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    Tyson Joins Immigration Enforcement Program

    First major food company to team up with federal agency

    Tyson Foods Inc. is the first major food company to become a full member of the IMAGE program with U.S. Immigration and Customs Enforcement, company and government officials announced.

    Short for “ICE Mutual Agreement between Government and Employers,” IMAGE enables businesses, if they meet rigorous standards, to voluntarily partner with the federal government to ensure they are employing people who are legally authorized to work in the United States.

    “We believe our participation confirms to our customers, plant communities and others that Tyson uses best hiring practices to maintain a lawful work force,” Ken Kimbro, Tyson senior VP and chief HR officer, said at a signing ceremony Thursday in Washington, D.C. “We also believe this partnership will enhance our ability to collaborate with government officials on immigration-related matters.”

    ICE Director John Morton added: “ICE’s collaboration with Tyson Foods illustrates this administration’s commitment to working with industry to encourage a culture of compliance with U.S. employment laws. Tyson Foods is setting the gold standard for Fortune 500 companies everywhere, and ICE is proud to be partnering with the company in this significant effort to protect our nation's lawful work force.”

    Tyson employs almost 100,000 people at locations throughout the United States. To become certified, the company made all of its Form I-9 employment eligibility documents available for ICE review, cooperated with government field audits of selected plant locations and also allowed ICE to check the Social Security numbers of all company employees.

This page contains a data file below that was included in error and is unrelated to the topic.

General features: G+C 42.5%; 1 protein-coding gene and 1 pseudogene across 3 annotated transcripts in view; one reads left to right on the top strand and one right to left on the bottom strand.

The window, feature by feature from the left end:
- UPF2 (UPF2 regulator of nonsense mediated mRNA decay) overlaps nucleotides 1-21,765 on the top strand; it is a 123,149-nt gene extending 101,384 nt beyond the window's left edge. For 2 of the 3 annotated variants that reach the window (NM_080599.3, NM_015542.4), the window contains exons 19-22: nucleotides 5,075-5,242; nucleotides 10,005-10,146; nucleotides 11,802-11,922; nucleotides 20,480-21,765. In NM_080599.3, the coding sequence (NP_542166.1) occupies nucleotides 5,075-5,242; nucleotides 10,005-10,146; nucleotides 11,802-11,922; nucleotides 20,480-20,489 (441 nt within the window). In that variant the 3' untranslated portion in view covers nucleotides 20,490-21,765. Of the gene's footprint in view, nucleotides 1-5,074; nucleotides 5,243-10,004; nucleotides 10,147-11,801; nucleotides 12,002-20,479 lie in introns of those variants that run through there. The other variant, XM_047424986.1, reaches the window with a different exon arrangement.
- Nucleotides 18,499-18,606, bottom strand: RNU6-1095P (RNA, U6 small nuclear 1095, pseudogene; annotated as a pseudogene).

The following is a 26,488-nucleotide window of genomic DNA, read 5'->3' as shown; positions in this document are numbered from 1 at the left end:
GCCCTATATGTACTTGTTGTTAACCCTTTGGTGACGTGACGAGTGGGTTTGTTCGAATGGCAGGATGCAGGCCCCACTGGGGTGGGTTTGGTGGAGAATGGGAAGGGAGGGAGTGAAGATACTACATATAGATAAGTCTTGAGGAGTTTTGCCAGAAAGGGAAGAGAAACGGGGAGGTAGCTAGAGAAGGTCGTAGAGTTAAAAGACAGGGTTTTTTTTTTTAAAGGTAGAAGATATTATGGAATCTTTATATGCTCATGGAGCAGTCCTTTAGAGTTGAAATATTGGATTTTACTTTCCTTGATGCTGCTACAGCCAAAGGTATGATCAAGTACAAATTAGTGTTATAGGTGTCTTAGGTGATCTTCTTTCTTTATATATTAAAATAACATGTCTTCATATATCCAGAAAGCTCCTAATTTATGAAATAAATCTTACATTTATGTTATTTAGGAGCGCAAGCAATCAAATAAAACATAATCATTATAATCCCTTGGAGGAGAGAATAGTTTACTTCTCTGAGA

The certification process gave Tyson the opportunity to show how the company is already using best hiring practices.

    “We use all available tools provided by the U.S. government to verify the documents of the people we hire,” Kimbro said. “We also go beyond government-provided tools in our verification efforts. In fact, we’ve spent millions of dollars over the years on such things as training, computer systems and help from outside consultants to make sure we’re employing people who are authorized to work in our country.”

    A video outlining Tyson's employment verification efforts can be seen here. To see the ICE news release on today’s announcement, visit http://www.ice.gov.

    Since 1998, Tyson has voluntarily participated in the online government employment verification program currently known as E-Verify. The company also voluntarily uses the Social Security Number Verification System, an online service that allows employers to verify the names and Social Security numbers of employees against Social Security Administration records.

    In addition to government tools, Tyson has also taken its own measures:

    - Training all of its employment managers on the hiring process, proper completion of the Form I-9 and on document examination and fraud detection.
    - Permitting only salaried managers who have been trained to conduct job interviews and certify Form I-9s. All hiring managers are re-certified through an I-9 certification test on a yearly basis.
    - Maintaining an internal website with immigration-related information and tools hiring managers can use at any time. This includes I-9 certification training as well as links to important government websites with information about employment verification.
    - Regularly auditing its Form I-9s, as well as its hiring process. These internal audits are conducted on a weekly, semi-annual and annual basis by the location and by corporate HR representatives.
    - Also using an independent, outside company with expertise in immigration matters to conduct its own audits of the company’s hiring practices.
    - Maintaining a help line that anyone within the company can use to report unauthorized workers or illegal activity.
    - If company officials learn an employee may not be authorized to work in this country, immediate measures are taken. If the worker involved is unable to correct any discrepancies in their documents, he or she is released from employment.
    - Tyson also has a protocol for any “no match” letters it receives from the Social Security Administration. Such letters are promptly addressed and situation is tracked until resolved.
    - Tracking identity fraud trends and enforcement actions and communicating those to hiring managers. This ensures diligence in the face of changing identity fraud trends in the communities and the industries where Tyson operates.

    Founded in 1935, Springdale, Ark.-based Tyson Foods Inc. is one of the world’s largest processors and marketers of chicken, beef and pork, the second-largest food production company in the Fortune 500 and a member of the S&P 500.

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